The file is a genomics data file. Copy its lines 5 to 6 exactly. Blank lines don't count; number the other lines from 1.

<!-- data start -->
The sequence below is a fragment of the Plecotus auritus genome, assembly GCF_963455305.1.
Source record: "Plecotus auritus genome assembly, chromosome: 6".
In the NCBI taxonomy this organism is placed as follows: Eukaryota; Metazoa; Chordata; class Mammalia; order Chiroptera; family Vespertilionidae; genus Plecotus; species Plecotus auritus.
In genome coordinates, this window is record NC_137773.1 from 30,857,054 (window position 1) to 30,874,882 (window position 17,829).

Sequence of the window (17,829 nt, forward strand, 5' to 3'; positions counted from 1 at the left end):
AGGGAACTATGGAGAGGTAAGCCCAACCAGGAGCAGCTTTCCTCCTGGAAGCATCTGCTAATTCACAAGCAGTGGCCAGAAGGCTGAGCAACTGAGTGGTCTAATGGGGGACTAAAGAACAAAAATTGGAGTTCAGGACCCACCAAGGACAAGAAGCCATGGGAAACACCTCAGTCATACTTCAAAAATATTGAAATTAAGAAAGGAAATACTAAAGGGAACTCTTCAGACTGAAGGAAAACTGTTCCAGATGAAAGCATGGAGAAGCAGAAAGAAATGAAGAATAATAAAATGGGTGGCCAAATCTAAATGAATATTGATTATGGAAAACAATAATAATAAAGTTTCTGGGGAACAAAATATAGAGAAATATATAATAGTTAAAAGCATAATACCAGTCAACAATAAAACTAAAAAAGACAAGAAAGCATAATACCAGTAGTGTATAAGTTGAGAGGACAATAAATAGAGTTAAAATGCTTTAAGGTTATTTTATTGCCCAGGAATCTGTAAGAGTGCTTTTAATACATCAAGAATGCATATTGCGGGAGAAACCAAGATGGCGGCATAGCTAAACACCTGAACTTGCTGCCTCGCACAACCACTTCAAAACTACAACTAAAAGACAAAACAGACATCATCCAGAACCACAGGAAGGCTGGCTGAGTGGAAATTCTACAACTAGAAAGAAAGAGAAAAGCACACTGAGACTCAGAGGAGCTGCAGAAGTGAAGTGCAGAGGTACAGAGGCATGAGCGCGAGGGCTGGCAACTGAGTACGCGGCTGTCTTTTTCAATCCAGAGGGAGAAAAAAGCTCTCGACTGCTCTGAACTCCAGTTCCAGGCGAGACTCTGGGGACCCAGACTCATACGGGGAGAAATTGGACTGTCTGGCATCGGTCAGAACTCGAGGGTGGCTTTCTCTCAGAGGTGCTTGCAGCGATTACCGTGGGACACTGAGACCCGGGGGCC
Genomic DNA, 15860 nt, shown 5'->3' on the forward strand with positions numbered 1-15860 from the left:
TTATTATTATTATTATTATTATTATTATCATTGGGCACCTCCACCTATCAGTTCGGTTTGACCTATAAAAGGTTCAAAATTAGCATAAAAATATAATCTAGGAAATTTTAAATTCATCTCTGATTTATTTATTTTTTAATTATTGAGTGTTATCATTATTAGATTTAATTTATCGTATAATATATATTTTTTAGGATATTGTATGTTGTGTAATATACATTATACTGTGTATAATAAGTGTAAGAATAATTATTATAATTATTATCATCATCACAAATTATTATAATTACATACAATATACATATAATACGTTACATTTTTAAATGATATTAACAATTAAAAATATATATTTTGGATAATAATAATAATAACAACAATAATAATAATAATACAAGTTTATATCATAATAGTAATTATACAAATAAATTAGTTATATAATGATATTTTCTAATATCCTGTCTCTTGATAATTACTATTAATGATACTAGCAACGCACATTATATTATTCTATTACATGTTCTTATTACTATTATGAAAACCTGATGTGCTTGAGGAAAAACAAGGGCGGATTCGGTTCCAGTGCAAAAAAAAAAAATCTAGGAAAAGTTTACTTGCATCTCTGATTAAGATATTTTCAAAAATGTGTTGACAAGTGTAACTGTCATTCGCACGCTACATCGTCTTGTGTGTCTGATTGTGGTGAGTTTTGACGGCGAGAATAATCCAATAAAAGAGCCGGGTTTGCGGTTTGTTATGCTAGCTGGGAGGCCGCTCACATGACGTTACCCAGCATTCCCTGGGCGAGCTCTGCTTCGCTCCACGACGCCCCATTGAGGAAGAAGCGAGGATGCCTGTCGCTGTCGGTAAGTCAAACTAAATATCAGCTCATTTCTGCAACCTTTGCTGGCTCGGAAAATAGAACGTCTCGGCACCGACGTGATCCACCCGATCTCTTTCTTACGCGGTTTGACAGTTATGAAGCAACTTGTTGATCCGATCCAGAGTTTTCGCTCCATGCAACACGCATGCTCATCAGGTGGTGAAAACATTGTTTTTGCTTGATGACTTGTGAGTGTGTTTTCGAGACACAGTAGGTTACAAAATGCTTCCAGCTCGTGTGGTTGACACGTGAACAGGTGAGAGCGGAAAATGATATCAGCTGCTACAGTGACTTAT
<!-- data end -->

Sequence of the window (17,829 nt, forward strand, 5' to 3'; positions counted from 1 at the left end):
AGGGAACTATGGAGAGGTAAGCCCAACCAGGAGCAGCTTTCCTCCTGGAAGCATCTGCTAATTCACAAGCAGTGGCCAGAAGGCTGAGCAACTGAGTGGTCTAATGGGGGACTAAAGAACAAAAATTGGAGTTCAGGACCCACCAAGGACAAGAAGCCATGGGAAACACCTCAGTCATACTTCAAAAATATTGAAATTAAGAAAGGAAATACTAAAGGGAACTCTTCAGACTGAAGGAAAACTGTTCCAGATGAAAGCATGGAGAAGCAGAAAGAAATGAAGAATAATAAAATGGGTGGCCAAATCTAAATGAATATTGATTATGGAAAACAATAATAATAAAGTTTCTGGGGAACAAAATATAGAGAAATATATAATAGTTAAAAGCATAATACCAGTCAACAATAAAACTAAAAAAGACAAGAAAGCATAATACCAGTAGTGTATAAGTTGAGAGGACAATAAATAGAGTTAAAATGCTTTAAGGTTATTTTATTGCCCAGGAATCTGTAAGAGTGCTTTTAATACATCAAGAATGCATATTGCGGGAGAAACCAAGATGGCGGCATAGCTAAACACCTGAACTTGCTGCCTCGCACAACCACTTCAAAACTACAACTAAAAGACAAAACAGACATCATCCAGAACCACAGGAAGGCTGGCTGAGTGGAAATTCTACAACTAGAAAGAAAGAGAAAAGCACACTGAGACTCAGAGGAGCTGCAGAAGTGAAGTGCAGAGGTACAGAGGCATGAGCGCGAGGGCTGGCAACTGAGTACGCGGCTGTCTTTTTCAATCCAGAGGGAGAAAAAAGCTCTCGACTGCTCTGAACTCCAGTTCCAGGCGAGACTCTGGGGACCCAGACTCATACGGGGAGAAATTGGACTGTCTGGCATCGGTCAGAACTCGAGGGTGGCTTTCTCTCAGAGGTGCTTGCAGCGATTACCGTGGGACACTGAGACCCGGGGGCC